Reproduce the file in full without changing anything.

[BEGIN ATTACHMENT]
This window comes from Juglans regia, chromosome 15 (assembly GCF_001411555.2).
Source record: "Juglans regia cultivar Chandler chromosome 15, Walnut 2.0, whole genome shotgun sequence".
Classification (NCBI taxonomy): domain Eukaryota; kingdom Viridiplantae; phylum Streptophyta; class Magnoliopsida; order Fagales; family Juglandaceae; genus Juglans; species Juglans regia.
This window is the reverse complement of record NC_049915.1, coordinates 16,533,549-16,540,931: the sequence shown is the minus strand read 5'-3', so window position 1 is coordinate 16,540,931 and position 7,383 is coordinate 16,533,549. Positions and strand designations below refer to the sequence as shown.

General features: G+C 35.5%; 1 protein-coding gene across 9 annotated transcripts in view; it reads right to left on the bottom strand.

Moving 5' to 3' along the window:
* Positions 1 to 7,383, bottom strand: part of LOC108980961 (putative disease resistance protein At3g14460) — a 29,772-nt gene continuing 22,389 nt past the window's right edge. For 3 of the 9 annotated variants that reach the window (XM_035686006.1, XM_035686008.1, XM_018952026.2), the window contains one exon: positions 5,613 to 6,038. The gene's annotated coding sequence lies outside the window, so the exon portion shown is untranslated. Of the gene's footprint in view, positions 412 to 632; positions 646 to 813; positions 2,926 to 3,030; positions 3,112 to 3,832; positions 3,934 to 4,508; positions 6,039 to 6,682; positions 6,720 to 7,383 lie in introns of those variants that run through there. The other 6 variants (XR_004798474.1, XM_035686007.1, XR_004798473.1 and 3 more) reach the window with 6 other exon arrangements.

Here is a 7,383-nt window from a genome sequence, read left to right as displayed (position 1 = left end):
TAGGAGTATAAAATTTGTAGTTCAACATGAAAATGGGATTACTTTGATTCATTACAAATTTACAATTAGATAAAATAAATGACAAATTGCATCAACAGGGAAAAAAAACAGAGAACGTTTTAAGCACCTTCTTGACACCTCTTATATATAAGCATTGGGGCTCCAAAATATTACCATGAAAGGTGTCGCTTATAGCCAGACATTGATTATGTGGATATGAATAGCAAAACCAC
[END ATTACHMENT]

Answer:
This window comes from Juglans regia, chromosome 15 (assembly GCF_001411555.2).
Source record: "Juglans regia cultivar Chandler chromosome 15, Walnut 2.0, whole genome shotgun sequence".
Classification (NCBI taxonomy): domain Eukaryota; kingdom Viridiplantae; phylum Streptophyta; class Magnoliopsida; order Fagales; family Juglandaceae; genus Juglans; species Juglans regia.
This window is the reverse complement of record NC_049915.1, coordinates 16,533,549-16,540,931: the sequence shown is the minus strand read 5'-3', so window position 1 is coordinate 16,540,931 and position 7,383 is coordinate 16,533,549. Positions and strand designations below refer to the sequence as shown.

General features: G+C 35.5%; 1 protein-coding gene across 9 annotated transcripts in view; it reads right to left on the bottom strand.

Moving 5' to 3' along the window:
* Positions 1 to 7,383, bottom strand: part of LOC108980961 (putative disease resistance protein At3g14460) — a 29,772-nt gene continuing 22,389 nt past the window's right edge. For 3 of the 9 annotated variants that reach the window (XM_035686006.1, XM_035686008.1, XM_018952026.2), the window contains one exon: positions 5,613 to 6,038. The gene's annotated coding sequence lies outside the window, so the exon portion shown is untranslated. Of the gene's footprint in view, positions 412 to 632; positions 646 to 813; positions 2,926 to 3,030; positions 3,112 to 3,832; positions 3,934 to 4,508; positions 6,039 to 6,682; positions 6,720 to 7,383 lie in introns of those variants that run through there. The other 6 variants (XR_004798474.1, XM_035686007.1, XR_004798473.1 and 3 more) reach the window with 6 other exon arrangements.

Here is a 7,383-nt window from a genome sequence, read left to right as displayed (position 1 = left end):
TAGGAGTATAAAATTTGTAGTTCAACATGAAAATGGGATTACTTTGATTCATTACAAATTTACAATTAGATAAAATAAATGACAAATTGCATCAACAGGGAAAAAAAACAGAGAACGTTTTAAGCACCTTCTTGACACCTCTTATATATAAGCATTGGGGCTCCAAAATATTACCATGAAAGGTGTCGCTTATAGCCAGACATTGATTATGTGGATATGAATAGCAAAACCAC